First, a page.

Scientists could use embryos to save white rhino from extinction

Scientists say they are several steps closer to perfecting a method for saving the northern white rhino from extinction.
Scientists may have found the clue to saving the northern white rhino from extinctionScientists may have found the clue to saving the northern white rhino from extinction
Scientists may have found the clue to saving the northern white rhino from extinction

Writing in the journal Nature Communications, researchers said they have succeeded in creating embryos using frozen northern white rhino sperm and eggs from a southern white rhino.

It is the first time such hybrid embryos have been created.

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The scientists from Europe and the United States hope it will provide a pathway to saving the northern white rhino sub-species, of which only two females remain.

They plan to harvest the females’ egg cells soon and produce “pure” northern white rhinos to be borne by a southern white surrogate in three years.

They are also working on a second method that would see sperm and eggs produced from preserved cells of northern white rhinos.

A proposed ivory ban in Britain could meanwhile be extended to protect hippos, walruses and narwhals as well as elephants, the UK Government has said.

Ministers have proposed tough legislation to ban the sale of ivory items of all ages, with only a few “narrowly defined” exemptions, as part of efforts to protect elephants from poaching.

Around 20,000 elephants a year are being slaughtered for their ivory, and wildlife campaigners believe reducing global demand for their tusks is an important part of ending the carnage.

But concerns have been raised that other animals such as hippos are at risk of poaching for their ivory and there has been an increase in trade in hippo and other non-elephant ivory in the UK because of the focus on elephants in the ban.

Both Labour and the Conservative former environment secretary Owen Paterson have called for the Ivory Bill currently going through Parliament to protect other ivory-bearing species, with hippos of particular concern.

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The Government has responded to the concerns by announcing it will consult on extending the scope of the Bill to protect other ivory-bearing species such as hippos, walruses and narwhals, as well as sperm whales and killer whales.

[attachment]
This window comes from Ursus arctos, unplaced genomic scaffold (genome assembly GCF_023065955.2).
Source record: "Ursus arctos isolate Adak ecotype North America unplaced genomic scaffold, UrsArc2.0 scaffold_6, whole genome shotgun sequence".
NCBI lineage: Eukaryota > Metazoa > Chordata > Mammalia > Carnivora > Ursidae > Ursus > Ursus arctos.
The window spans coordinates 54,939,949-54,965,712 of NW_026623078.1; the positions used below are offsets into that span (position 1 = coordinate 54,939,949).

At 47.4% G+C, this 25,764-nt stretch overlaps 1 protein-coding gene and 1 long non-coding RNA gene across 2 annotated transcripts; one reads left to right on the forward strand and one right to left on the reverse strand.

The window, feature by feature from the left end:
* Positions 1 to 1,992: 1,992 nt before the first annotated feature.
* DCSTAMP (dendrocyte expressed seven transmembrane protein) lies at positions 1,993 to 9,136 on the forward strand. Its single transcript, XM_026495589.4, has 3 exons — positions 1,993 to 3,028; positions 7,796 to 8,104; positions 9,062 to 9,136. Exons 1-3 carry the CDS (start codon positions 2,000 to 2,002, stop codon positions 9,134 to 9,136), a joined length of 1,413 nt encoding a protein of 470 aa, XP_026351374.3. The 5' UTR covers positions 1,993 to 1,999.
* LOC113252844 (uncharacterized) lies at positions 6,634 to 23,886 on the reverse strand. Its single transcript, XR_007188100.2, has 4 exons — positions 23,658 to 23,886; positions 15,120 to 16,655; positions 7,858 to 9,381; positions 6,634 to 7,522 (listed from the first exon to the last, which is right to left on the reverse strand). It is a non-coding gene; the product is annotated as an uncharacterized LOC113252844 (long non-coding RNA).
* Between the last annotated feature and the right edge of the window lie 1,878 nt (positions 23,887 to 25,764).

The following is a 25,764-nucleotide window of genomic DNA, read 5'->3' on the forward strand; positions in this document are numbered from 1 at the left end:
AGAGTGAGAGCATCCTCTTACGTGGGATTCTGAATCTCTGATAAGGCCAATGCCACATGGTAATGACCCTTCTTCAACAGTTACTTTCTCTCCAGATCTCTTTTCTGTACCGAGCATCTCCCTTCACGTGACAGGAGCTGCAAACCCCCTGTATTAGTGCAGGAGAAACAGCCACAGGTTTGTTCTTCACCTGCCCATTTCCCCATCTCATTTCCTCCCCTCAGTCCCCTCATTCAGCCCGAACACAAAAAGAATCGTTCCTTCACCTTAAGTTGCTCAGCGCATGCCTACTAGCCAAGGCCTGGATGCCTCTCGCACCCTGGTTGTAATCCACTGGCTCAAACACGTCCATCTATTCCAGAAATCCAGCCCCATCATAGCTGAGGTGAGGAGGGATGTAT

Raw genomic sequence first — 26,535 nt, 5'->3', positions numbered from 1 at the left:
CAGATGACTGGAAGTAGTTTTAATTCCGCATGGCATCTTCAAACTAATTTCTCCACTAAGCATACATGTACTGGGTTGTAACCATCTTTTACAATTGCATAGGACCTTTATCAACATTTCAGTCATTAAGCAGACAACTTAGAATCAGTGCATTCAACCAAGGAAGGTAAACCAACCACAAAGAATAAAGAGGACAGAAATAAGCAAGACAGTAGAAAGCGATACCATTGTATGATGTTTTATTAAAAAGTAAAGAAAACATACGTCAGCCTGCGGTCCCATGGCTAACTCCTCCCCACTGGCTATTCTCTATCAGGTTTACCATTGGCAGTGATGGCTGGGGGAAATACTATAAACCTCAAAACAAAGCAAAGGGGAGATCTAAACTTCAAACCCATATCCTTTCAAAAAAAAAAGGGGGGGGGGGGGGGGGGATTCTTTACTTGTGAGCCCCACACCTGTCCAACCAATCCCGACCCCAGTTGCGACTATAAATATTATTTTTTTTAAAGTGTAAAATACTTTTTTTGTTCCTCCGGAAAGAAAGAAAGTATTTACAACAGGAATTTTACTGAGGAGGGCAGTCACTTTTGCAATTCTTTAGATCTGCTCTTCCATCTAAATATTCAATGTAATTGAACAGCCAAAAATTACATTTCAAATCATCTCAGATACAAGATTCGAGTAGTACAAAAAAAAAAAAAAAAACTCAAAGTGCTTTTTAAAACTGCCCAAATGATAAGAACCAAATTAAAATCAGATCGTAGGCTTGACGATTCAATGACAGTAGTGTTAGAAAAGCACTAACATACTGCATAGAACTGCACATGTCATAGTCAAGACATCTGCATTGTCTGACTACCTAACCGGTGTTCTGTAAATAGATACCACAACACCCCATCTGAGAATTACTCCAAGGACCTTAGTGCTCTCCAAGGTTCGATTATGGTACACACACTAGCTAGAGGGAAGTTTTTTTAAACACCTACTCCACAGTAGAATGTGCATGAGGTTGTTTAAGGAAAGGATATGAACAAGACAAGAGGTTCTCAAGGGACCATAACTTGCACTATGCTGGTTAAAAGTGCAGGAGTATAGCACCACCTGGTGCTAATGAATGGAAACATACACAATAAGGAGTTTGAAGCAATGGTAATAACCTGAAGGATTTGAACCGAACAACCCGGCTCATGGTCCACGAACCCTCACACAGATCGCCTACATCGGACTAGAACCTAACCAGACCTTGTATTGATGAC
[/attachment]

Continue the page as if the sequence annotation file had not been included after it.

Hippos are listed as “vulnerable” to extinction on the International Union for Conservation of Nature (IUCN) Red List of Threatened Species, with their population thought to have declined around 12% in the last decade.

The Government has also brought forward an amendment to the Bill to ensure that if necessary ivory from all animals could be banned, not just ones covered by the Convention on International Trade in Endangered Species (Cites).

This would allow the ban to be extended to species such as warthogs and even the tusks of prehistoric mammoths which could help continue demand for elephant ivory, if a case for their inclusion was made during the consultation.

The consultation will begin as soon as practicable after the Bill has become law, and will not delay the introduction of the ban on dealings in elephant ivory, ministers said.

Environment Secretary Michael Gove said: “Our ivory ban is one of the toughest in the world and will provide vital protection for the African and Asian elephant from the scourge of illegal poaching.

“But there are many more precious species, like the hippo and walrus, which could fall victim to the callous trade in ivory.

“The Government will therefore consult on extending the ivory ban to other ivory-bearing animals.

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“We are determined to end this insidious trade and make sure ivory from any animal is never seen as a commodity for financial gain or a status symbol.”

Proposed Labour changes to the Bill, which sought to extend the scope of the ivory ban to other animals, were defeated in the Commons.

The Bill went on to receive its third reading unopposed and has now been sent to the House of Lords for further scrutiny.

Shadow environment secretary Sue Hayman welcomed the passage of the Bill, saying it was a “welcome step forward for the future of global elephant populations”.

She added: “I look forward to working with colleagues from right across the House to ensure we continue to do everything else we can in our power to stamp out the global ivory trade and preserve these iconic animal species for generations to come.”

Tory MP Sir David Amess, who has consistently campaigned against the ivory trade, also welcomed the move and said: “This is a day of celebration for all animals who have horns.”